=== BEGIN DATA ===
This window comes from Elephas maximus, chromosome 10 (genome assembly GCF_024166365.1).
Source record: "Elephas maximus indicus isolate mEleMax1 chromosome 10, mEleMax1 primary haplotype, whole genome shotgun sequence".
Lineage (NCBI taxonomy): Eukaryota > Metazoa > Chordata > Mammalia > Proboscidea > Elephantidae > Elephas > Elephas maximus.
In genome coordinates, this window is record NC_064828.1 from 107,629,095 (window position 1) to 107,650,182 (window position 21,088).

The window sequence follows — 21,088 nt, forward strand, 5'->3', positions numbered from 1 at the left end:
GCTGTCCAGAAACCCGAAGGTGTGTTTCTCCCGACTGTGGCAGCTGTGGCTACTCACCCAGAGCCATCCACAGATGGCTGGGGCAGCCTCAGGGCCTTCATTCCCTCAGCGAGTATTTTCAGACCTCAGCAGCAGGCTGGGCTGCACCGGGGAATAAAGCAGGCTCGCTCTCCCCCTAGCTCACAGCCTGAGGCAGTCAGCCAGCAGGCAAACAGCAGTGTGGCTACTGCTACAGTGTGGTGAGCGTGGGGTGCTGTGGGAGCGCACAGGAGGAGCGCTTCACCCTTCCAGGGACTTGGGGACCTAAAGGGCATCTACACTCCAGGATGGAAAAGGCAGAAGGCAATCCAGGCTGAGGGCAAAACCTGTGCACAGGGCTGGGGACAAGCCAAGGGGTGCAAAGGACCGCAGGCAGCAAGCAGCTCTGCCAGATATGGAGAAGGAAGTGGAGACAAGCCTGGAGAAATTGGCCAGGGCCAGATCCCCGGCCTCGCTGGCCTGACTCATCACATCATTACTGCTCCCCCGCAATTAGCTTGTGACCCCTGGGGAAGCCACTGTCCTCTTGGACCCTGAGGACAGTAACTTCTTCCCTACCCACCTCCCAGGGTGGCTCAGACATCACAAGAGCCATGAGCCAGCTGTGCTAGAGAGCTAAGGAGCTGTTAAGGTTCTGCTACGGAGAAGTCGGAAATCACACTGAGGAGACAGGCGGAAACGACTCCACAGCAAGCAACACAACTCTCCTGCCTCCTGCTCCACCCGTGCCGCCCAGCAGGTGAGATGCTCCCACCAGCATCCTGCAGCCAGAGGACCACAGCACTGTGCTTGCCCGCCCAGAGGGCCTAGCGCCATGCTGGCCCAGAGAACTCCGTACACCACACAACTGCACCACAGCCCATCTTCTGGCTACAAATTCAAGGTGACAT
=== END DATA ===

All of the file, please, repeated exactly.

This window comes from Elephas maximus, chromosome 10 (genome assembly GCF_024166365.1).
Source record: "Elephas maximus indicus isolate mEleMax1 chromosome 10, mEleMax1 primary haplotype, whole genome shotgun sequence".
Lineage (NCBI taxonomy): Eukaryota > Metazoa > Chordata > Mammalia > Proboscidea > Elephantidae > Elephas > Elephas maximus.
In genome coordinates, this window is record NC_064828.1 from 107,629,095 (window position 1) to 107,650,182 (window position 21,088).

The window sequence follows — 21,088 nt, forward strand, 5'->3', positions numbered from 1 at the left end:
GCTGTCCAGAAACCCGAAGGTGTGTTTCTCCCGACTGTGGCAGCTGTGGCTACTCACCCAGAGCCATCCACAGATGGCTGGGGCAGCCTCAGGGCCTTCATTCCCTCAGCGAGTATTTTCAGACCTCAGCAGCAGGCTGGGCTGCACCGGGGAATAAAGCAGGCTCGCTCTCCCCCTAGCTCACAGCCTGAGGCAGTCAGCCAGCAGGCAAACAGCAGTGTGGCTACTGCTACAGTGTGGTGAGCGTGGGGTGCTGTGGGAGCGCACAGGAGGAGCGCTTCACCCTTCCAGGGACTTGGGGACCTAAAGGGCATCTACACTCCAGGATGGAAAAGGCAGAAGGCAATCCAGGCTGAGGGCAAAACCTGTGCACAGGGCTGGGGACAAGCCAAGGGGTGCAAAGGACCGCAGGCAGCAAGCAGCTCTGCCAGATATGGAGAAGGAAGTGGAGACAAGCCTGGAGAAATTGGCCAGGGCCAGATCCCCGGCCTCGCTGGCCTGACTCATCACATCATTACTGCTCCCCCGCAATTAGCTTGTGACCCCTGGGGAAGCCACTGTCCTCTTGGACCCTGAGGACAGTAACTTCTTCCCTACCCACCTCCCAGGGTGGCTCAGACATCACAAGAGCCATGAGCCAGCTGTGCTAGAGAGCTAAGGAGCTGTTAAGGTTCTGCTACGGAGAAGTCGGAAATCACACTGAGGAGACAGGCGGAAACGACTCCACAGCAAGCAACACAACTCTCCTGCCTCCTGCTCCACCCGTGCCGCCCAGCAGGTGAGATGCTCCCACCAGCATCCTGCAGCCAGAGGACCACAGCACTGTGCTTGCCCGCCCAGAGGGCCTAGCGCCATGCTGGCCCAGAGAACTCCGTACACCACACAACTGCACCACAGCCCATCTTCTGGCTACAAATTCAAGGTGACAT